When Gen. Erwin Rommel, Germany's famed "Desert Fox," fought the allies in North Africa during World War II, the battles had to be short, or fought near water holes. Even as recently as 1979, when the United States organized the Rapid Deployment Force to safeguard Persian Gulf oil, little military thought had gone into how to provide the massive quantities of water needed by troops deployed for a possible desert war.

Today, after a 10-year expenditure of $420 million by the Army and $12 million by the Marine Corps to close the water gap, Pentagon officials say U.S. troops now in Saudi Arabia will not go thirsty.

Among components of the water supply system that has been carried to the Persian Gulf:

Digging rigs from Oklahoma that sink wells of up to 1,500 feet into the desert floor -- deep enough to strike water in most areas where the troops will be deployed.

Filtering machines -- called Reverse Osmosis Water Purification Units, or ROWPU -- that filter salt out of sea water and mud out of swamp water.

Ten-mile lengths of six-inch diameter hose to take water from tanks in the rear deployment area to troops at forward outposts.

Bladder bags that can be filled with water and deposited by helicopter at remote outposts.

Cooling machines to attach to mobile water tanks, called "buffalos," to reduce the temperature of water from 120 degrees to 60 degrees. "Otherwise the guys won't drink it," said one military water specialist.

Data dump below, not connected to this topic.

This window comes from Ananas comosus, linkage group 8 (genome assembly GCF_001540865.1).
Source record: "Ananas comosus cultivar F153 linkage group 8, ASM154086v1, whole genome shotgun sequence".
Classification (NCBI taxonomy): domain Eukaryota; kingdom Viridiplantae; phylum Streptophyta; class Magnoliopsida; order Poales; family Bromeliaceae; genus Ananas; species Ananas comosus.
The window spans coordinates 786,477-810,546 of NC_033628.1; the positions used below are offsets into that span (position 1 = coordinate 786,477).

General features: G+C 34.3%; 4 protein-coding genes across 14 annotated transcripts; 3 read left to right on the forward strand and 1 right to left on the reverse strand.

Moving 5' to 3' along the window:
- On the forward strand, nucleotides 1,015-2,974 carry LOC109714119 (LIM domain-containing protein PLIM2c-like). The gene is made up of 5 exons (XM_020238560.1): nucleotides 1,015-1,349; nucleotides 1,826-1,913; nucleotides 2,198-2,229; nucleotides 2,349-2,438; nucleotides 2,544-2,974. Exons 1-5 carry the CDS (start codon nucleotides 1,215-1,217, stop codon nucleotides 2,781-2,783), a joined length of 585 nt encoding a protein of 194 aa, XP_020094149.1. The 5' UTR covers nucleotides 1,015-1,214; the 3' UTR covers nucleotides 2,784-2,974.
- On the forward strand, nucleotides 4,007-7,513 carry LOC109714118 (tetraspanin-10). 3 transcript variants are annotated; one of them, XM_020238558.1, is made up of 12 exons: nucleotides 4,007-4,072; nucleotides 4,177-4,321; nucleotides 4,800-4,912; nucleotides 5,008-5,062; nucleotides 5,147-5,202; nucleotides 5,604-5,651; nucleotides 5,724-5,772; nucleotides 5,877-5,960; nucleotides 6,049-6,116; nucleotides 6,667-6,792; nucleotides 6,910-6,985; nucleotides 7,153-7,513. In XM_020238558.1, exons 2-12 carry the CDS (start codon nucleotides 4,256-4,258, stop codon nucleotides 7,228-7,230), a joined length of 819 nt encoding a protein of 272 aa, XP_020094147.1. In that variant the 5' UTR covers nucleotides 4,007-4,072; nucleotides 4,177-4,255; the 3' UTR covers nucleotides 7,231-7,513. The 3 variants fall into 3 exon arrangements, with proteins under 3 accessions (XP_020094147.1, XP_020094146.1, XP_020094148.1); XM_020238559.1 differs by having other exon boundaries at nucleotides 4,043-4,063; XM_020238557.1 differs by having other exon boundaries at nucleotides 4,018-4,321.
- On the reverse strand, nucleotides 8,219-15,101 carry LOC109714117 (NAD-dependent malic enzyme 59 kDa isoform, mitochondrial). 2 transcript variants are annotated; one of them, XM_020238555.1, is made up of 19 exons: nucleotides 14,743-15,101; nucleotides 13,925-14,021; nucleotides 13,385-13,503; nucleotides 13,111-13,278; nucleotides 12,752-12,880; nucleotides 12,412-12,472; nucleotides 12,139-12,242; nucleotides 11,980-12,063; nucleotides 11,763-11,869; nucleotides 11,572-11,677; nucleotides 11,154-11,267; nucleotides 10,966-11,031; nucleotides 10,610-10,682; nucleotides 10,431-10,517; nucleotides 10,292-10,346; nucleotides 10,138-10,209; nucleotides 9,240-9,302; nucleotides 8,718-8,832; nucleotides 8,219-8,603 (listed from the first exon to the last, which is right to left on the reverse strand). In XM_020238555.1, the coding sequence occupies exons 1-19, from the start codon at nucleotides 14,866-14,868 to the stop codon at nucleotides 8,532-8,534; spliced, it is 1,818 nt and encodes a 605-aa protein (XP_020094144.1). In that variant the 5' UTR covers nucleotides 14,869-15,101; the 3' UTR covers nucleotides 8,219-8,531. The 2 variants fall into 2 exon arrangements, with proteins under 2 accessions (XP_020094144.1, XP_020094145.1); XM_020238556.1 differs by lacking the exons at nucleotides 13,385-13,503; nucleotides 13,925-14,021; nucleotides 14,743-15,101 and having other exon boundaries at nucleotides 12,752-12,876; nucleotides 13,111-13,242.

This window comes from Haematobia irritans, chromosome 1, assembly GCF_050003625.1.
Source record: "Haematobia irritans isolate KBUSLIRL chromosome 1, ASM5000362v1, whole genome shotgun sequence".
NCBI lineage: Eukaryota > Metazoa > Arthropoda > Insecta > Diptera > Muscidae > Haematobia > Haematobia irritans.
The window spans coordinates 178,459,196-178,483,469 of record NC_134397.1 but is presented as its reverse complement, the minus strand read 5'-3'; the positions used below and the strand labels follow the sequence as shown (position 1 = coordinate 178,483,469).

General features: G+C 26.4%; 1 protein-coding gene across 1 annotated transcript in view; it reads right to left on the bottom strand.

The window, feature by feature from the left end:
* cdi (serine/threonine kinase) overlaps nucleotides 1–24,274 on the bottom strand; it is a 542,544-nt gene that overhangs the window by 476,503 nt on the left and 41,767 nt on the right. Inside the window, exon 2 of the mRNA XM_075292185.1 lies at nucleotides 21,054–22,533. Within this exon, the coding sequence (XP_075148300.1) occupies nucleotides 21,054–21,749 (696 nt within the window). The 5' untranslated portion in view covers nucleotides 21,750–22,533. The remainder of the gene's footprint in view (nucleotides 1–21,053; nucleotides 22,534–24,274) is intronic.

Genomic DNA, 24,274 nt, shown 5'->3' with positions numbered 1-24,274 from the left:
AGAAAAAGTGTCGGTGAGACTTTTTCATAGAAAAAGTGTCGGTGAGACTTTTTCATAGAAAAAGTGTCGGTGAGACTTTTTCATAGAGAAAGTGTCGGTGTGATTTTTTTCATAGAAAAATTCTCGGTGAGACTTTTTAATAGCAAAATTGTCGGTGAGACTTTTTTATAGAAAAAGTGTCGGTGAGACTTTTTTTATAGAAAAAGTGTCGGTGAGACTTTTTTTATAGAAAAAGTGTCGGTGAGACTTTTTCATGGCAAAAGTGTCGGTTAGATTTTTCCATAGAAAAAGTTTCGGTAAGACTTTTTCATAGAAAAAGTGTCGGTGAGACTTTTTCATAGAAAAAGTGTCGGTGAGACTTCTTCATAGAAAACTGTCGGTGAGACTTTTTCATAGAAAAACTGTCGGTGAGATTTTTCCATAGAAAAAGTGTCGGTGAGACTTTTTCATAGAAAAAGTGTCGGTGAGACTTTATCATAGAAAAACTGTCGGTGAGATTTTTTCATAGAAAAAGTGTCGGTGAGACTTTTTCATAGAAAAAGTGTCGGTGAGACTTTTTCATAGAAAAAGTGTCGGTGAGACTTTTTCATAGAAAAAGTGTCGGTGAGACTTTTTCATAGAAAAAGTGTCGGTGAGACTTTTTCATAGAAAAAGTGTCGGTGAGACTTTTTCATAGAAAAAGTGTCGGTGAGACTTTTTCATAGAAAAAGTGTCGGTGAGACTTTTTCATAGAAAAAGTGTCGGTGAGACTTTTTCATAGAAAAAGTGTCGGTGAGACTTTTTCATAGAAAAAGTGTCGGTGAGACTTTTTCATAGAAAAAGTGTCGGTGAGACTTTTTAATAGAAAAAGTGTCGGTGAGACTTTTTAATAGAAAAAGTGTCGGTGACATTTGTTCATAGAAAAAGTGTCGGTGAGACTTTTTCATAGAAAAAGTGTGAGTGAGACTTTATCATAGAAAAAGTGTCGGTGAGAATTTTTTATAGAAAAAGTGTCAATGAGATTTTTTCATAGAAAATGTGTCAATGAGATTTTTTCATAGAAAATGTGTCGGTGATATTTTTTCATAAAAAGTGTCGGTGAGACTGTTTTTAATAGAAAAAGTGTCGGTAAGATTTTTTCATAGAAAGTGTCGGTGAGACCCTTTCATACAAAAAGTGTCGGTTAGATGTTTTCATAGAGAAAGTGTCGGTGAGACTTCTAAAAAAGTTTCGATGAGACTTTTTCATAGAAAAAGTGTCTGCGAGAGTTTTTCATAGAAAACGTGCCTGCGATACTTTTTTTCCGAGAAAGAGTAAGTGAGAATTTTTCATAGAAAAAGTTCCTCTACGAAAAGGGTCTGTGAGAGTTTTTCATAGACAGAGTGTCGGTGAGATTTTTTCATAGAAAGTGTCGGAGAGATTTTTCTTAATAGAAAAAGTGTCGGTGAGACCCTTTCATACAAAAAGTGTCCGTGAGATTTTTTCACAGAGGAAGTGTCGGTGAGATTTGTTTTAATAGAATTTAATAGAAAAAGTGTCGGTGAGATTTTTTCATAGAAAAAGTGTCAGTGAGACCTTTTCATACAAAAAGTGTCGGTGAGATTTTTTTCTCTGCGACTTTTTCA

The Vietnam practice of dosing uncooled water with Kool-Aid to make it taste better is not being followed in Saudi Arabia "because that's not the kind of water you want to wash out a buddy's wound with," said Lt. John B. Stalnaker, a Marine Corps water expert.

Army water expert Col. Richard P. Holley said the military had modified commercial equipment for field use rather than trying to build a high-tech water system for desert deployment. "The Army didn't go into the skunk works and do anything new," he said in an interview in his basement office at the Pentagon.

Holley said televised pictures of U.S. soldiers in Saudi Arabia drinking bottled water are misleading. Bottled water, he said, is being bought primarily to quench the troopers' thirst while they are traveling from their landing spots to duty stations, where local water is available.

Part of the Army and Marine water systems resembles that used for distributing oil. A seagoing barge carrying thousands of gallons of water anchors in a Saudi port, pumps the water through long pipes into storage tanks on shore and then relies on trucks and helicopters to take smaller loads of water inland to the troops.

The military wants each man working under the desert sun to drink at least four gallons of water a day, and Holley estimated that troops working outside in the Saudi desert probably are drinking between four and six gallons. One danger is that someone on the verge of suffering a heat stroke loses his thirst, officials said, and troops must constantly be reminded to keep drinking water.

Counting the water needed for washing and other non-drinking uses such as cooking and hospital functions, the objective is to produce and distribute 20 gallons for every soldier deployed.

Stalnaker said the Marine Corps prefers to fly water to forward outposts rather than truck it. Helicopters already in Saudi Arabia are equipped to carry 500-gallon drums of water in slings from water-producing units in the rear to troops in remote areas, he said.

But the water-carrying helicopters are slow-moving and extremely vulnerable to ground fire. Dying of thirst on the scorching desert is such a horrible death that military leaders have discussed the need to reach an international understanding to refrain from shooting at any water-carrying vehicles and treat them like ambulances.